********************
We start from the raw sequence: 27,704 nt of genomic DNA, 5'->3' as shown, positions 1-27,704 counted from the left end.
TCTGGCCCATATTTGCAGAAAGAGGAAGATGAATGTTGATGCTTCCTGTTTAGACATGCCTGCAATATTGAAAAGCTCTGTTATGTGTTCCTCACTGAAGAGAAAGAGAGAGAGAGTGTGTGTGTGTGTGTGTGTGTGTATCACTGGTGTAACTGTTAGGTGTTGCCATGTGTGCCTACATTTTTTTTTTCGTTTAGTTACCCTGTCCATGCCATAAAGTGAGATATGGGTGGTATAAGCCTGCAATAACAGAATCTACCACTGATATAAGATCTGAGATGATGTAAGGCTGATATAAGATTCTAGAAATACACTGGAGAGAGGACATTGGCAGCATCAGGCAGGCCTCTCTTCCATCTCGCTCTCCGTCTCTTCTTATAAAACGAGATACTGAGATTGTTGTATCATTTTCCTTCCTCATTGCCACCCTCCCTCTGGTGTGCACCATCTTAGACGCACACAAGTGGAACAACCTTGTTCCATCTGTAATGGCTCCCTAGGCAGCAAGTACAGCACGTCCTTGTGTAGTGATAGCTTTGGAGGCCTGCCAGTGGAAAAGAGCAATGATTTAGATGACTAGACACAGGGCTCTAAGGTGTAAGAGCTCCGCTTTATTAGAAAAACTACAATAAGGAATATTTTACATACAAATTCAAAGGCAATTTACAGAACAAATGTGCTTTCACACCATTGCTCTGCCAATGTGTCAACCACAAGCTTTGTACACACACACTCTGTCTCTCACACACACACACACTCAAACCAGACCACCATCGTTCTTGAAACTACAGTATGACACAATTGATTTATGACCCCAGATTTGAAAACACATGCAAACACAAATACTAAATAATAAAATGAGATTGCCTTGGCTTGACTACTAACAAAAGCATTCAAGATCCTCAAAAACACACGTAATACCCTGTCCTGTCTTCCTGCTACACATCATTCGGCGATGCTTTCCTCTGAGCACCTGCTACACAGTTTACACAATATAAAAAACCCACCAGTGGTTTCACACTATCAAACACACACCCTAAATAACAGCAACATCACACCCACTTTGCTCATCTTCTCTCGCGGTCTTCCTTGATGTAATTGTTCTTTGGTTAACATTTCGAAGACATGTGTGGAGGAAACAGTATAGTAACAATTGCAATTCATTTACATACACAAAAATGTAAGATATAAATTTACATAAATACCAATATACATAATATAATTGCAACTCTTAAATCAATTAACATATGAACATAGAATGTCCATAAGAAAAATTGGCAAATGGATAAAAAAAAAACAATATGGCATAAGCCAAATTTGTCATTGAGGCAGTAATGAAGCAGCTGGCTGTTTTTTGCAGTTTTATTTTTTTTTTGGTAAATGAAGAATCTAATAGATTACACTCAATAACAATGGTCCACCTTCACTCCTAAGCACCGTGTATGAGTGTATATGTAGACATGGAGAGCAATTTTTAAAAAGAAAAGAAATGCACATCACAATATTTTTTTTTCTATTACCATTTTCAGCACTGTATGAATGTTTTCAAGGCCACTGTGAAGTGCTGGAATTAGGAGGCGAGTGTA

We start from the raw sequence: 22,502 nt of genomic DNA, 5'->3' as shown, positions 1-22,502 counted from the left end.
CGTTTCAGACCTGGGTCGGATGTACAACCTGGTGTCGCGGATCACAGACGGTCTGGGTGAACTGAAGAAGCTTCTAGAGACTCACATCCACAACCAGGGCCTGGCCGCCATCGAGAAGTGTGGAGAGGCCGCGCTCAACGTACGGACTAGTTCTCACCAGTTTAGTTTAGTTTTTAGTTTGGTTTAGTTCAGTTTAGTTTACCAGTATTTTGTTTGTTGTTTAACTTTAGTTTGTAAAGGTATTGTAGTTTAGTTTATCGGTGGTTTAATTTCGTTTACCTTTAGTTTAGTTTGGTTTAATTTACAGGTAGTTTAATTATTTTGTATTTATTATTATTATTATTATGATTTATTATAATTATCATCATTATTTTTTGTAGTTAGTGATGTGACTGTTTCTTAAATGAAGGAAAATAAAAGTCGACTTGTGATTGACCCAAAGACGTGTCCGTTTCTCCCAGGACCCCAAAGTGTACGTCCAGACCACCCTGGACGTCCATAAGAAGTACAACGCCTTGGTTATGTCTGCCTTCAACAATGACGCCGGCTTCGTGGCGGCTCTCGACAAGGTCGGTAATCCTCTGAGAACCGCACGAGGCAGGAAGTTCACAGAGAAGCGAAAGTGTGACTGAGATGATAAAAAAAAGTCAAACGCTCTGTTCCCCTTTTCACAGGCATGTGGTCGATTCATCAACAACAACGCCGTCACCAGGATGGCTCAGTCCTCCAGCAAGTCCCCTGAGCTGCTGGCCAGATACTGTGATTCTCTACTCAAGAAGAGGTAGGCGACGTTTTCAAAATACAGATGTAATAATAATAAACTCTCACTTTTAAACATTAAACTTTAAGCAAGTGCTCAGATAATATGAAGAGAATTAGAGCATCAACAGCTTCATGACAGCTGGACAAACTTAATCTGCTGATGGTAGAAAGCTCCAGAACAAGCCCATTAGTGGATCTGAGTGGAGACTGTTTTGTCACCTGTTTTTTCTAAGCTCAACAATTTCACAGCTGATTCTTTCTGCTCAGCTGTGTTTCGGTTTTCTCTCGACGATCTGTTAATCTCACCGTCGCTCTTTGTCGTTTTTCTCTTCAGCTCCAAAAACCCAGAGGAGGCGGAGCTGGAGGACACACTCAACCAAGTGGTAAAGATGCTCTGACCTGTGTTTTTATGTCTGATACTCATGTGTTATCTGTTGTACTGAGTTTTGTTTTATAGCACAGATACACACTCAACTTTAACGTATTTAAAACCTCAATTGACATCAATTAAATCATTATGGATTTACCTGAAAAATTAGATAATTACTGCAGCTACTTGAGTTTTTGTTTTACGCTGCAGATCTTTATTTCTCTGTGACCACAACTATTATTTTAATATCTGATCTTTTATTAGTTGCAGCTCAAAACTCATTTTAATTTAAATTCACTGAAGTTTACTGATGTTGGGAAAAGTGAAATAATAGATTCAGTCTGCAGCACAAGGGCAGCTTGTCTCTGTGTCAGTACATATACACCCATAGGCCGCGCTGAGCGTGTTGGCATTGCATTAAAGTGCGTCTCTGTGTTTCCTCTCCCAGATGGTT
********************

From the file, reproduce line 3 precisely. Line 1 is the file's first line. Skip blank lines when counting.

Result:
We start from the raw sequence: 22,502 nt of genomic DNA, 5'->3' as shown, positions 1-22,502 counted from the left end.